Skip to main content

COBOL Tutorial 000100 – the ‘Hello World’

Due to a new project at work, I'm starting to learn COBOL (not the sexiest language, I know). I found the hardest part about learning COBOL for me is to know what COBOL keywords mean in terms of more modern programming languages. Therefore, I thought I’ll write a couple of short tutorials here to explain some of these differences in case some other programmers are interested in learning this 50+ years old programming language.

As with learning any other programming language, the first example has to be the “Hello World” and here’s the source code:

       IDENTIFICATION DIVISION.
       PROGRAM-ID. HELLOWORLD.
       PROCEDURE DIVISION.
            DISPLAY 'HELLO WORLD'.
            STOP RUN.

Every COBOL program needs an IDENFICATION DIVISION and the PROGRAM-ID (which is HELLOWORLD in our example). All program logic will sit under the PROCEDURE DIVISION. The rest of the program should be pretty self-explanatory.

The full stop (.) is the equivalent of semi-colon (;) in C-derived programming languages, which denotes the end of a coding line.

To compile this code, I used the OpenCOBOL compiler. You can install it under Ubuntu 10.04 by typing the following command in the shell:

sudo apt-get install open-cobol

After installing the compiler, you can then compile the program by running (assuming that you’ve saved the source code in a file called helloworld.cob):

cobc -x -free helloworld.cob

The -free compiler flag tells the cobc compiler to use the free source code format. Without it, the compiler will require you to enter 7 spaces at the beginning of each line. The –x flag, on the other hand, tells the compiler to produce an executable rather than a .so file (we’ll talk about .so files later).

Finally, the compiler may produce few warnings about “dereferencing type-punned pointer” but you can just ignore them. After the compilation finishes, you will find the executable helloworld in your directory.

Comments

Popular posts from this blog

Load Testing ASP.NET Sites with JMeter

Following my previous post about using JMeter to test MOSS, I tried to figure out what are the bare minimum requirements of using JMeter against a plain ASP.NET website. I wrote a very simple ASP.NET web application with just a button, a text fields and a static label. This application displays the content of a text file in the static label when it loads and write content of the text field back to the file when the button is clicked.I found all I need to do in order to script this using JMeter is to extract __VIEWSTATE and __EVENTVALIDATION fields then send them back in the update request. My JMeter test plain looks like this:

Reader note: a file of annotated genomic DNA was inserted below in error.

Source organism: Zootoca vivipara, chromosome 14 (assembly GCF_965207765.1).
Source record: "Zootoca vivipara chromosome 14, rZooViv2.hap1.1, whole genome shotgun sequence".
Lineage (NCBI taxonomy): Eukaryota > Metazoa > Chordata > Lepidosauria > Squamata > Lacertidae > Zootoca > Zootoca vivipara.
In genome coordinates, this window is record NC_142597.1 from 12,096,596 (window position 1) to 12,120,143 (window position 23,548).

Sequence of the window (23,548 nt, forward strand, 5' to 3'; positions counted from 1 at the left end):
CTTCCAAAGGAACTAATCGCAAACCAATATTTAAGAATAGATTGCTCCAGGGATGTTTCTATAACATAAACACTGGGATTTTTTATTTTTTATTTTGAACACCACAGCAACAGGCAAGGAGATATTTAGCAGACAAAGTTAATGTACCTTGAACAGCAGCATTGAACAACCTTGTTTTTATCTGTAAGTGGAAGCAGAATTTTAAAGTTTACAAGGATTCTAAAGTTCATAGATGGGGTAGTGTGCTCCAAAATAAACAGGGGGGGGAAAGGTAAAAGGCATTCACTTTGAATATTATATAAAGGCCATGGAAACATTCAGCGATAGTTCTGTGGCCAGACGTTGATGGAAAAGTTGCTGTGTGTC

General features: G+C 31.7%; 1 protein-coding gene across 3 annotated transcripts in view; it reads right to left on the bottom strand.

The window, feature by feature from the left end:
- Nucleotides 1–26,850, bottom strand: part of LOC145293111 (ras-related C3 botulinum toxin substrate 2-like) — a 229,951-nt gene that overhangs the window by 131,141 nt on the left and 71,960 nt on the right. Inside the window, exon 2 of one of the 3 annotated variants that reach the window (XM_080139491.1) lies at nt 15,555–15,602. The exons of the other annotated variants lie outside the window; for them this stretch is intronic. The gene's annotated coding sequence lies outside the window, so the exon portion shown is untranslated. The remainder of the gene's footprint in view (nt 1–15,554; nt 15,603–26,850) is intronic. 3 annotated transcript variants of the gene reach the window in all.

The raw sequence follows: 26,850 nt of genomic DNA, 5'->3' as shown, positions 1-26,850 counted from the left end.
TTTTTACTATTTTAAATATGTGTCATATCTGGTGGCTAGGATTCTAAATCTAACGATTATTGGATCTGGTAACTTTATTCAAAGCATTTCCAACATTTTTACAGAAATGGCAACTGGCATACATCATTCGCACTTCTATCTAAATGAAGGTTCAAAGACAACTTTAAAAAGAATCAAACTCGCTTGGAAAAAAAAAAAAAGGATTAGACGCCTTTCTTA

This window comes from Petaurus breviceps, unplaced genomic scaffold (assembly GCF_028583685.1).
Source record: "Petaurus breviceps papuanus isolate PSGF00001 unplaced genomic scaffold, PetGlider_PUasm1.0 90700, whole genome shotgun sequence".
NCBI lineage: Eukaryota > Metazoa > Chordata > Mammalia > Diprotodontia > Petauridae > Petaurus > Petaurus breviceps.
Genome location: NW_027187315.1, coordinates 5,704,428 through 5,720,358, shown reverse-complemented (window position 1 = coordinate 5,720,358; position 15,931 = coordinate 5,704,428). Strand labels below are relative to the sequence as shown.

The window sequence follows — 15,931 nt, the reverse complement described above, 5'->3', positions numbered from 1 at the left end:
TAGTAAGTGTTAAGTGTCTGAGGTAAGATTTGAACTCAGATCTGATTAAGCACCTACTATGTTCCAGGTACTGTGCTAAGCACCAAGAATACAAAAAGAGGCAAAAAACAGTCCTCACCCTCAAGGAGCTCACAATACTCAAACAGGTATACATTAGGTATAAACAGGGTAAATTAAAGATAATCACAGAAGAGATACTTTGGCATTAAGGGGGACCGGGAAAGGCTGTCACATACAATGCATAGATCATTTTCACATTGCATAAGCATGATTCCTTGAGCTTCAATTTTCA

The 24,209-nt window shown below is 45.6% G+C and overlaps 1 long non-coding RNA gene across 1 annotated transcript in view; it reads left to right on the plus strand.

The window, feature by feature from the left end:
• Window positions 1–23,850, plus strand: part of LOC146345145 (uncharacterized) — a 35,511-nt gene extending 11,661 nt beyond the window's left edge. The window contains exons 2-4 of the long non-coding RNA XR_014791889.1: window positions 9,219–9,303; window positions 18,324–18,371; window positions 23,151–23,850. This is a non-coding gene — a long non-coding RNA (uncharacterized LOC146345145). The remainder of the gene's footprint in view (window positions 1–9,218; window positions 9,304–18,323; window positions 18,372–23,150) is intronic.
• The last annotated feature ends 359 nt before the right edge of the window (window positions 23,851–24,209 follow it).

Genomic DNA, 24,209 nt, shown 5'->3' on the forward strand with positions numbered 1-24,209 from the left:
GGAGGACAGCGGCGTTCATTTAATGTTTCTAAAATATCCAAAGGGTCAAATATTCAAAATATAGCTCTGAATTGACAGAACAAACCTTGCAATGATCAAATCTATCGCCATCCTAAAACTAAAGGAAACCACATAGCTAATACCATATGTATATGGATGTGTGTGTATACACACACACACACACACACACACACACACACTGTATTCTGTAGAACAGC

Load Testing SharePoint (MOSS) Sites with JMeter

I have used JMeter for load testing few non-ASP.NET web sites before, however I could not get it to work with ASP.NET web sites. This is mainly due to ASP.NET ViewState and event validations, which stops a recorded JMeter script from being played back.Recently I worked on a MOSS project and we were looking for tools to perform load testing on the server. Many people said the load testing tool in Microsoft Team System for Testers works well with MOSS. However, it is quite expensive so I decided to give JMeter another go. After several hours of hacking, I actually got it to work and here’s how I did it.My test page is the pretty standard MOSS edit document property screen with few extra text fields added and the goal here is to use a JMeter script to change the document properties. Once I have a working script, I can configure JMeter to fire hundreds of instances of this script simultaneously to simulate the user workload.As shown in the screenshot below, the test plan contains two HTTP…

Installing the WTL Application Wizard in Visual C++ 2008 Express Edition

I love Google Chrome, it is fast, elegant and beautiful. After I realized that it was written using WTL, I felt quite keen to learn about this library.I downloaded WTL 8.0 from SourceForge.net and Visual C++ 2008 Express Edition from Microsoft.com only to realise that there is no WTL Wizard support for Visual C++ 2008 Express Edition. WTL 8.0 ships with WTL/ATL application wizard but the setup script only supports the Visual C++ 2005 Express Edition (setup80x.js). However, the good news is that you can make it work with Visual C++ 2008 Express Edition in few simple steps:Make a copy of the setup80x.js and rename it to setup90x.js. Open setup90x.js up and do a global search and replace from “8.0” to “9.0”.
Save the file and execute it. If you are as lucky as I am, you should see a dialog that tells you that the wizard has been successfully installed.Now, when you run Visual C++ 2008 Express Edition and go File –> New –> Project… you should now see the new WTL/ATL Application…